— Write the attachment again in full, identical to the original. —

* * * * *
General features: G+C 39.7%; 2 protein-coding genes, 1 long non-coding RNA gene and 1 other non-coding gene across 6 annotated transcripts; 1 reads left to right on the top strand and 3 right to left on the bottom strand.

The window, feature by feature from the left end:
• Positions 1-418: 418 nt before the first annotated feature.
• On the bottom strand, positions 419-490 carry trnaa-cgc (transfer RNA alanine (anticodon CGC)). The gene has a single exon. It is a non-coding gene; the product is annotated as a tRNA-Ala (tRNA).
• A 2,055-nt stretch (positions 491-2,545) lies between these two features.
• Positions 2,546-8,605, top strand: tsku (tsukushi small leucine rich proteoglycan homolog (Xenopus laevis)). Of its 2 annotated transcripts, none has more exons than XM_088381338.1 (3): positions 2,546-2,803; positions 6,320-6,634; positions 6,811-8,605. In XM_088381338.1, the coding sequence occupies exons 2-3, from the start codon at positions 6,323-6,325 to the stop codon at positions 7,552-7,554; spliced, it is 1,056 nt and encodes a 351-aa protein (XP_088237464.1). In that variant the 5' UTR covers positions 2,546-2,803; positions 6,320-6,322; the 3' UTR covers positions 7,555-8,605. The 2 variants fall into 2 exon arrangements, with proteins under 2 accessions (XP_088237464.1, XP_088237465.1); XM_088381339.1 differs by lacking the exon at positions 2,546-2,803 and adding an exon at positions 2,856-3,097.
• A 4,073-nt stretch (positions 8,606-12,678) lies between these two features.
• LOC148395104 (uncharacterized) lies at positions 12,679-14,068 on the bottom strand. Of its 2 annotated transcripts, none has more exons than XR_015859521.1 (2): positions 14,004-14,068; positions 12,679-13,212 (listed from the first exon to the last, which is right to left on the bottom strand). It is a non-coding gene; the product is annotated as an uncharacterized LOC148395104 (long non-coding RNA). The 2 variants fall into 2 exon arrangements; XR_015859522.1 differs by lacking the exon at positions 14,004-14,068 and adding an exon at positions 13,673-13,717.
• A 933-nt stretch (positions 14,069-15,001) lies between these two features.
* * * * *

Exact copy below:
General features: G+C 39.7%; 2 protein-coding genes, 1 long non-coding RNA gene and 1 other non-coding gene across 6 annotated transcripts; 1 reads left to right on the top strand and 3 right to left on the bottom strand.

The window, feature by feature from the left end:
• Positions 1-418: 418 nt before the first annotated feature.
• On the bottom strand, positions 419-490 carry trnaa-cgc (transfer RNA alanine (anticodon CGC)). The gene has a single exon. It is a non-coding gene; the product is annotated as a tRNA-Ala (tRNA).
• A 2,055-nt stretch (positions 491-2,545) lies between these two features.
• Positions 2,546-8,605, top strand: tsku (tsukushi small leucine rich proteoglycan homolog (Xenopus laevis)). Of its 2 annotated transcripts, none has more exons than XM_088381338.1 (3): positions 2,546-2,803; positions 6,320-6,634; positions 6,811-8,605. In XM_088381338.1, the coding sequence occupies exons 2-3, from the start codon at positions 6,323-6,325 to the stop codon at positions 7,552-7,554; spliced, it is 1,056 nt and encodes a 351-aa protein (XP_088237464.1). In that variant the 5' UTR covers positions 2,546-2,803; positions 6,320-6,322; the 3' UTR covers positions 7,555-8,605. The 2 variants fall into 2 exon arrangements, with proteins under 2 accessions (XP_088237464.1, XP_088237465.1); XM_088381339.1 differs by lacking the exon at positions 2,546-2,803 and adding an exon at positions 2,856-3,097.
• A 4,073-nt stretch (positions 8,606-12,678) lies between these two features.
• LOC148395104 (uncharacterized) lies at positions 12,679-14,068 on the bottom strand. Of its 2 annotated transcripts, none has more exons than XR_015859521.1 (2): positions 14,004-14,068; positions 12,679-13,212 (listed from the first exon to the last, which is right to left on the bottom strand). It is a non-coding gene; the product is annotated as an uncharacterized LOC148395104 (long non-coding RNA). The 2 variants fall into 2 exon arrangements; XR_015859522.1 differs by lacking the exon at positions 14,004-14,068 and adding an exon at positions 13,673-13,717.
• A 933-nt stretch (positions 14,069-15,001) lies between these two features.